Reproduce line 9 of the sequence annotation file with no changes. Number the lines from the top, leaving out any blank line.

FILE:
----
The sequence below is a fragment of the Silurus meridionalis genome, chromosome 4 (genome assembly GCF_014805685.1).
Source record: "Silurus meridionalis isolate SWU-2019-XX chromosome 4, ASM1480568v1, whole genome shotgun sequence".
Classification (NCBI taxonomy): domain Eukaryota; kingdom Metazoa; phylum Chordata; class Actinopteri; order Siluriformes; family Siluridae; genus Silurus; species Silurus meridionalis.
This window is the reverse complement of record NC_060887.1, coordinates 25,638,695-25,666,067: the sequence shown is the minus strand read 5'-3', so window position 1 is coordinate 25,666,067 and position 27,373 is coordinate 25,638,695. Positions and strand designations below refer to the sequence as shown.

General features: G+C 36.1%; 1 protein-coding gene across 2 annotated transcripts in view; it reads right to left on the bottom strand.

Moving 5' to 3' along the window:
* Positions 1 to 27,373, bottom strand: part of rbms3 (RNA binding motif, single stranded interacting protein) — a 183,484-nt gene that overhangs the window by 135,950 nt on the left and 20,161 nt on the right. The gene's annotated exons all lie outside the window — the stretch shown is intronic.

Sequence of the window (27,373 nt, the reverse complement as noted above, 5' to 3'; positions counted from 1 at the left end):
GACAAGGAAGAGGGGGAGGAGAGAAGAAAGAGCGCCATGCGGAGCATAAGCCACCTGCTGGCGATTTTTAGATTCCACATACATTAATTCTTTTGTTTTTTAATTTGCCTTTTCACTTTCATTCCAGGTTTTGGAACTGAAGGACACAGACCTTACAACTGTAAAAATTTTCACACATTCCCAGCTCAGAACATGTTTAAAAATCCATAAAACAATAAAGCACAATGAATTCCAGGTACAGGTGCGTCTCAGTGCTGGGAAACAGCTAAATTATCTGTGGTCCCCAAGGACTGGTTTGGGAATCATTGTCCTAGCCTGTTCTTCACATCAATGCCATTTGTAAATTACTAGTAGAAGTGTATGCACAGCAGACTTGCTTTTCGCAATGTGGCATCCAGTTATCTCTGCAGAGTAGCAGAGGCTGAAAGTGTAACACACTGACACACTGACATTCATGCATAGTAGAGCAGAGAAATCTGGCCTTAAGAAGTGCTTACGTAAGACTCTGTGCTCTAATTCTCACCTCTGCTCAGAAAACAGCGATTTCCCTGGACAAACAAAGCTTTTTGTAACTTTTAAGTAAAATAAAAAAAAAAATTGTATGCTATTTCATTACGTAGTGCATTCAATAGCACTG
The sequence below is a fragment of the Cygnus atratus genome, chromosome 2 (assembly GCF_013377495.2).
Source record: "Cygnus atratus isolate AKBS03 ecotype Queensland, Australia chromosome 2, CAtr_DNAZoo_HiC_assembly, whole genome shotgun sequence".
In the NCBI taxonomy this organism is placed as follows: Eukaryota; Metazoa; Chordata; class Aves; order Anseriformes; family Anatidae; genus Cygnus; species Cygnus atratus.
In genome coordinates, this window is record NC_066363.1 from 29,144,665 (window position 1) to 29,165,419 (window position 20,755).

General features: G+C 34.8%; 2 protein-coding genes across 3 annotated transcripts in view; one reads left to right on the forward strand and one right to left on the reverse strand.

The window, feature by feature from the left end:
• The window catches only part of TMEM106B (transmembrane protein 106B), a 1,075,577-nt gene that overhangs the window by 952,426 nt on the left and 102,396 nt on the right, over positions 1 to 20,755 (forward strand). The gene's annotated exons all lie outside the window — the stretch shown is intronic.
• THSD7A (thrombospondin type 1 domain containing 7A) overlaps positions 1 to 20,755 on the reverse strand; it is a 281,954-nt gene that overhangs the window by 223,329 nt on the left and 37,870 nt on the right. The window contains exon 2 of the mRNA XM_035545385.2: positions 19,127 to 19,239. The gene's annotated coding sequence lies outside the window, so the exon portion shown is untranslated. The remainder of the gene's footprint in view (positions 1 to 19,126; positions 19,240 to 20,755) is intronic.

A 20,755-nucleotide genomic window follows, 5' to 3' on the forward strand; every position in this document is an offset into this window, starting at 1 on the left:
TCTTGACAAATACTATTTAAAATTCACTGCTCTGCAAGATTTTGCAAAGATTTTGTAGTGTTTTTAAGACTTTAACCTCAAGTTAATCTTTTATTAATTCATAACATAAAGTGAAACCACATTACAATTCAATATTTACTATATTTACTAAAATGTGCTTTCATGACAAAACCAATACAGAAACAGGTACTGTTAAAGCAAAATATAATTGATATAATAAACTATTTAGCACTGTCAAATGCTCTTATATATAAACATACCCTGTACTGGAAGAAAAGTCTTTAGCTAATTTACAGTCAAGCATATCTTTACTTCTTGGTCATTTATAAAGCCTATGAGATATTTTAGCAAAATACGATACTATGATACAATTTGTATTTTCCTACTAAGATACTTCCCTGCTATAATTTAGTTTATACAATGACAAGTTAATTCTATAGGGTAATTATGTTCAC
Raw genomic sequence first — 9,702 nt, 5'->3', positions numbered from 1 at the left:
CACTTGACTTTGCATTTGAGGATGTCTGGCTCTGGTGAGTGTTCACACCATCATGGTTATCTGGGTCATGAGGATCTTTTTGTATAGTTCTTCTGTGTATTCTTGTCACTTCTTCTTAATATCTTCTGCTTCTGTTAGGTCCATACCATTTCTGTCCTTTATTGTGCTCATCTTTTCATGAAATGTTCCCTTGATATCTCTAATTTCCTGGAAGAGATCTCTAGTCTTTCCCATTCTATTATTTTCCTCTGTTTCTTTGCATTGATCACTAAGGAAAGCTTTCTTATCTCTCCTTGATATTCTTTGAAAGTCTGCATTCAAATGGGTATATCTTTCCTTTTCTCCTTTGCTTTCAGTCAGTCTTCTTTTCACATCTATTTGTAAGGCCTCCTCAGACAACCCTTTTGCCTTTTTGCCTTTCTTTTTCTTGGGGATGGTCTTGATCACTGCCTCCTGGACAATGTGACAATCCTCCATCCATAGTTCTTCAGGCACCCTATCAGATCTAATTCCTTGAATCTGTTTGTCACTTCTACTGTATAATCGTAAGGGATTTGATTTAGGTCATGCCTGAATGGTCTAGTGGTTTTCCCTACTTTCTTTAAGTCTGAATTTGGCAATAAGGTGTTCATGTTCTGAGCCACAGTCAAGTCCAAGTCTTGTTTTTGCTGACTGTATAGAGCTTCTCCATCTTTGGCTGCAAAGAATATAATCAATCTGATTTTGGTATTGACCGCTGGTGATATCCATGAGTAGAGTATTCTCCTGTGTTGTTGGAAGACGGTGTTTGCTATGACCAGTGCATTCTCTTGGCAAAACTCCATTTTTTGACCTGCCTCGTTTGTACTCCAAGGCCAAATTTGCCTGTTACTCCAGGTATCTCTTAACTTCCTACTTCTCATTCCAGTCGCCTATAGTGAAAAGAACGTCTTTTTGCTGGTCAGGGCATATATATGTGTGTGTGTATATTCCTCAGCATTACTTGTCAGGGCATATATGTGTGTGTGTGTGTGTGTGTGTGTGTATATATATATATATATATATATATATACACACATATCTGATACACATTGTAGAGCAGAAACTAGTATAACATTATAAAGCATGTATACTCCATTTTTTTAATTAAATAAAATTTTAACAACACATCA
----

GACAAGGAAGAGGGGGAGGAGAGAAGAAAGAGCGCCATGCGGAGCATAAGCCACCTGCTGGCGATTTTTAGATTCCACATACATTAATTCTTTTGTTTTTTAATTTGCCTTTTCACTTTCATTCCAGGTTTTGGAACTGAAGGACACAGACCTTACAACTGTAAAAATTTTCACACATTCCCAGCTCAGAACATGTTTAAAAATCCATAAAACAATAAAGCACAATGAATTCCAGGTACAGGTGCGTCTCAGTGCTGGGAAACAGCTAAATTATCTGTGGTCCCCAAGGACTGGTTTGGGAATCATTGTCCTAGCCTGTTCTTCACATCAATGCCATTTGTAAATTACTAGTAGAAGTGTATGCACAGCAGACTTGCTTTTCGCAATGTGGCATCCAGTTATCTCTGCAGAGTAGCAGAGGCTGAAAGTGTAACACACTGACACACTGACATTCATGCATAGTAGAGCAGAGAAATCTGGCCTTAAGAAGTGCTTACGTAAGACTCTGTGCTCTAATTCTCACCTCTGCTCAGAAAACAGCGATTTCCCTGGACAAACAAAGCTTTTTGTAACTTTTAAGTAAAATAAAAAAAAAAATTGTATGCTATTTCATTACGTAGTGCATTCAATAGCACTG